In response to my July Investment Advisor column Endorphinomics: Working on Happiness, about advisory consultant Steve Moeller’s new book “Endorphinomics: The Science of Human Flourishing,” an advisor in Nebraska wrote:
I just read your article: I feel like it is my life. I get the point of your article/book overview: It isn’t all about the money. My wife and kids keep me grounded as does my really great staff and a very eclectic group of friends from all walks of life.
I’ve been through [another advisor business] course and now read that Steve Moeller is a “life coach who specializes in money” with what sounds like a similar system. However, when I go to [my guy’s] annual events as a “graduate,” I feel it is just getting weird. Maybe these systems work in California or other parts of the world, but I’m in Nebraska where introverts stare at their own shoes on the elevator and the extroverts stare at your shoes.
I’m all for getting to know my clients and having solid relationships with my clients that are based on more than just their account size. But it seems like the industry wants me to become a “hugger who watches Oprah’ and not a financial advisor. Becoming that person would mean I’m not my authentic self, which then ties into being happy or not happy in this business. You have to be yourself and no one seems to ever talk about that. Can’t I build a successful business by being myself?”
My response? I know just where you’re coming from.
As I wrote in my column, at first sight I was ready to toss Steve Moeller’s book as another touchy-feely self-help tome. But I think both his point, and your point, is that to be an effective, helpful advisor, you need to be yourself. What I took away from Steve’s book is that a lot of people spend their lives trying to live up to what they think other people expect them to be, Way more often than not, that formula doesn’t lead to happiness. Only you know what will make you happy. But you have to listen to it.
There are many business coaches for independent advisors out there, and it seems to me that many of them are offering one-size-fits-all business solutions, rather than helping advisors find the business model that’s right for them. As far as I can tell, the independent advisory industry is all about starting your own business, so you can take care of clients you like and offer advice in a way that feels right for you.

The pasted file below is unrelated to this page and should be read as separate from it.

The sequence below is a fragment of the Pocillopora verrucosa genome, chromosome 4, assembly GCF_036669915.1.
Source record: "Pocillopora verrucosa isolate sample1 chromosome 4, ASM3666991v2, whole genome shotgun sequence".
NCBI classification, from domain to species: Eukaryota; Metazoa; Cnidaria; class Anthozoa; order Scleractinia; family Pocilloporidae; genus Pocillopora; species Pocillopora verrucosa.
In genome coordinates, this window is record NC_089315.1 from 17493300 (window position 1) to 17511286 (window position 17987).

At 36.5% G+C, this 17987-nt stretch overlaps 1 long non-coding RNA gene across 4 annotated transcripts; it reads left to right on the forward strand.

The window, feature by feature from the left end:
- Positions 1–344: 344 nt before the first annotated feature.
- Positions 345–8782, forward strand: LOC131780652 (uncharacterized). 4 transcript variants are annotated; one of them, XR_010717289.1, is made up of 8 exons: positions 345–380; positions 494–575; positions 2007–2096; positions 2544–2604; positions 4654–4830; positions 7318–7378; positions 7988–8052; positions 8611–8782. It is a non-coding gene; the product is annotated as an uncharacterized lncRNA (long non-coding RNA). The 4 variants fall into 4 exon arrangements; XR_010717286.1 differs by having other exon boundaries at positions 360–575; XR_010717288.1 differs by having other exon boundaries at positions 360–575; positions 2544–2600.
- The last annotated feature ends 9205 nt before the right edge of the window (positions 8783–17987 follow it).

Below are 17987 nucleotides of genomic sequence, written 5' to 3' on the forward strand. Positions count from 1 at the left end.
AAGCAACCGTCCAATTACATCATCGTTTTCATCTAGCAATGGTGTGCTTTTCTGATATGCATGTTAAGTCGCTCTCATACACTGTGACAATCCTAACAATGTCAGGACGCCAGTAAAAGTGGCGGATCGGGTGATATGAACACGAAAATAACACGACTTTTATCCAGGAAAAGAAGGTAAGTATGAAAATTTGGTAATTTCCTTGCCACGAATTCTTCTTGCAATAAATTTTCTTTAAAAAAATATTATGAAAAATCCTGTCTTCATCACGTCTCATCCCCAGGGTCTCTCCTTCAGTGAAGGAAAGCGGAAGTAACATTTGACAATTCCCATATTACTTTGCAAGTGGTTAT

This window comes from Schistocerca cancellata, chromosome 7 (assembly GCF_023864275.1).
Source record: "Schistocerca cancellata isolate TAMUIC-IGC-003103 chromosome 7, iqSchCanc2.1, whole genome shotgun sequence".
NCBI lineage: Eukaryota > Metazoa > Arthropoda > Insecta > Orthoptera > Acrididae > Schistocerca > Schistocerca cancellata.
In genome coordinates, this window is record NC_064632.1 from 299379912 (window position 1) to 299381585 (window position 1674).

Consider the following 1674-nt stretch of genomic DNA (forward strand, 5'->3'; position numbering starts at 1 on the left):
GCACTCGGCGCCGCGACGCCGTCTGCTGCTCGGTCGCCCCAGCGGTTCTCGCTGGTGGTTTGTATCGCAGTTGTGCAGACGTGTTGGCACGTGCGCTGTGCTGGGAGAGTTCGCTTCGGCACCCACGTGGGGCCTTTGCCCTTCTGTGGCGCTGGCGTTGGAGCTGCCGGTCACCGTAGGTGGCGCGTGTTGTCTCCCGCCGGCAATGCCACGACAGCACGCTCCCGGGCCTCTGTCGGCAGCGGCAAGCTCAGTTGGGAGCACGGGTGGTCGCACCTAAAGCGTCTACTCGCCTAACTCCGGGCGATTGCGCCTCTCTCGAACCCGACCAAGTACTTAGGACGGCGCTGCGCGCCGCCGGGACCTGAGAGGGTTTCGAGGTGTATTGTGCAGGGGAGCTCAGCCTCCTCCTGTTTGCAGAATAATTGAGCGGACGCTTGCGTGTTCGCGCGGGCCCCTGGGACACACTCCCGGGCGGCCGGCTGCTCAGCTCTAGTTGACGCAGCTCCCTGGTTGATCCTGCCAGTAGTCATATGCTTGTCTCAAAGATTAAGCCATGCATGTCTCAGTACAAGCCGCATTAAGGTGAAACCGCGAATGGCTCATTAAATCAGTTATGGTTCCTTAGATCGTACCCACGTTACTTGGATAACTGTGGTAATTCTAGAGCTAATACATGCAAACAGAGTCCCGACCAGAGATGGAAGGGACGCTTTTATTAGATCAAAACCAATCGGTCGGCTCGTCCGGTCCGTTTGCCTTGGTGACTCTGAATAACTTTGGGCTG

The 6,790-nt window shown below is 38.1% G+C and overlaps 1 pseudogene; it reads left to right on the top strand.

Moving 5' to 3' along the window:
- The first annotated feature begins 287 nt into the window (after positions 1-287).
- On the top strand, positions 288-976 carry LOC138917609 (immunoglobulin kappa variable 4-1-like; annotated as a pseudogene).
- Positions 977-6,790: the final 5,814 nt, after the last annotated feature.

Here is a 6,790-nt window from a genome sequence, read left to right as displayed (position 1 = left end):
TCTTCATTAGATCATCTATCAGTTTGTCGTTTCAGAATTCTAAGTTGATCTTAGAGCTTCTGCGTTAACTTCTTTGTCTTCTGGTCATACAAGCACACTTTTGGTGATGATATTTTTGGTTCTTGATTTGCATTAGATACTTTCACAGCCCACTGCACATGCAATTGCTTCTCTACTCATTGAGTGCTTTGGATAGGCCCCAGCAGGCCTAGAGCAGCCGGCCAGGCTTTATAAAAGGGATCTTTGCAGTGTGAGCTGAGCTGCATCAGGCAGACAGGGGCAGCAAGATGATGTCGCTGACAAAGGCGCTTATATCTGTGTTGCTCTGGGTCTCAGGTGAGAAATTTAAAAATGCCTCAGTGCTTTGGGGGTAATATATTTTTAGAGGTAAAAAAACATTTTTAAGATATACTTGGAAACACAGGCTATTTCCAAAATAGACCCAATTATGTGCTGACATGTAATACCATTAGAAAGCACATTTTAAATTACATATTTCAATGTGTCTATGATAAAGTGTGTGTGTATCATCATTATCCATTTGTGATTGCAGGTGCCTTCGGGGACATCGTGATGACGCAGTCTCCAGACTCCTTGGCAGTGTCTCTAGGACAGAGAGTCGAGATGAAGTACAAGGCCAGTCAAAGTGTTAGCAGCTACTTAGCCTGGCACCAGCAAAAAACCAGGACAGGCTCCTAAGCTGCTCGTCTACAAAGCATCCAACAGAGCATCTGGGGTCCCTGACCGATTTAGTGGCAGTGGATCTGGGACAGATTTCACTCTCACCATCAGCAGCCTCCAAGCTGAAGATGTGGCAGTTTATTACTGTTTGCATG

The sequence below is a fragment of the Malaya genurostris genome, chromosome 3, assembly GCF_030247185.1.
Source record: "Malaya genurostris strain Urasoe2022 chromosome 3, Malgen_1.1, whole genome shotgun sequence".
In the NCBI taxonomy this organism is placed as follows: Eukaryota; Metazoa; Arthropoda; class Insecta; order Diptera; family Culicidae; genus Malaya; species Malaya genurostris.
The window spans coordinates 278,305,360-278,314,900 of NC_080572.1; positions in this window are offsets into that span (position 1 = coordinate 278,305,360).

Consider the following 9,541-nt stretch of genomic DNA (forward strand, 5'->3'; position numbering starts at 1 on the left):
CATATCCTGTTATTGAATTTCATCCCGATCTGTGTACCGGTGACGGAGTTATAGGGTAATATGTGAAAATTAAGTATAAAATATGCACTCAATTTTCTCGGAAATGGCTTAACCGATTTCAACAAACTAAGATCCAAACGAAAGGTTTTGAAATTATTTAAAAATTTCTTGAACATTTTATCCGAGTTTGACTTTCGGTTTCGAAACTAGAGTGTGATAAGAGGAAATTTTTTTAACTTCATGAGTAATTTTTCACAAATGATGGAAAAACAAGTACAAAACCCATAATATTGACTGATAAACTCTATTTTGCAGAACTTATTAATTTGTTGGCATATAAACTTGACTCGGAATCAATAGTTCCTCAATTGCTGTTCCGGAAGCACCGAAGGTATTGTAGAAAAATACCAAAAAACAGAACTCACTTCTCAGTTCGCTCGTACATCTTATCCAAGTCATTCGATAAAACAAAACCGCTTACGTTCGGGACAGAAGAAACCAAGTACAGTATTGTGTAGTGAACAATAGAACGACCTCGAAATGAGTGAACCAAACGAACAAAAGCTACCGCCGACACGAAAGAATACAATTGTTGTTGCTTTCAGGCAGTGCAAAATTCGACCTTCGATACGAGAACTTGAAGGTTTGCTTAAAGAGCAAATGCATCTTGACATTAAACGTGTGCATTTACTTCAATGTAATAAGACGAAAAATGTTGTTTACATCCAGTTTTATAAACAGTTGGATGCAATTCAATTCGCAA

Many of the most successful advisory firms I know were built around what the advisor liked to do and the kind of clients he/she wanted to be around. One that sticks out is a dentist in Montana who retired to fly-fish, and launched an advisory firm for other dentists who like to fly fish. They all take fishing trips together and have regular meetings where they talk about fly-fishing and personal finance. That’s got to be as far from Beverly Hills as you can get.
I know another advisor who focused on advising vineyard owners (in California). Apparently, her Christmases are unbelievable. I’ve also heard that most engineers are so detail-oriented and data-oriented that they drive most financial advisors bananas: except other engineers. I can think of at least two engineers (both women) who focus on advising other engineers. Apparently both sides think their relationships are made in heaven.
So, no, I don’t think you have to watch Oprah (unless you really, really want to). My advice is: just pick a target group of clients whom you like and understand, and just have fun with them. My dad was a doctor and many of his friends were doctors, so if I became an advisor, I’d probably focus on doctors: I know them, I understand them, and I know how their businesses work. Plus, I love to play golf and so do many of them.
I think this is Steve Moeller’s message, too: Listen to what makes you happy, and do it. If you do what’s right for you, and for your clients, who cares what anyone else says? Good luck. Gotta go: I’m late for my yoga class…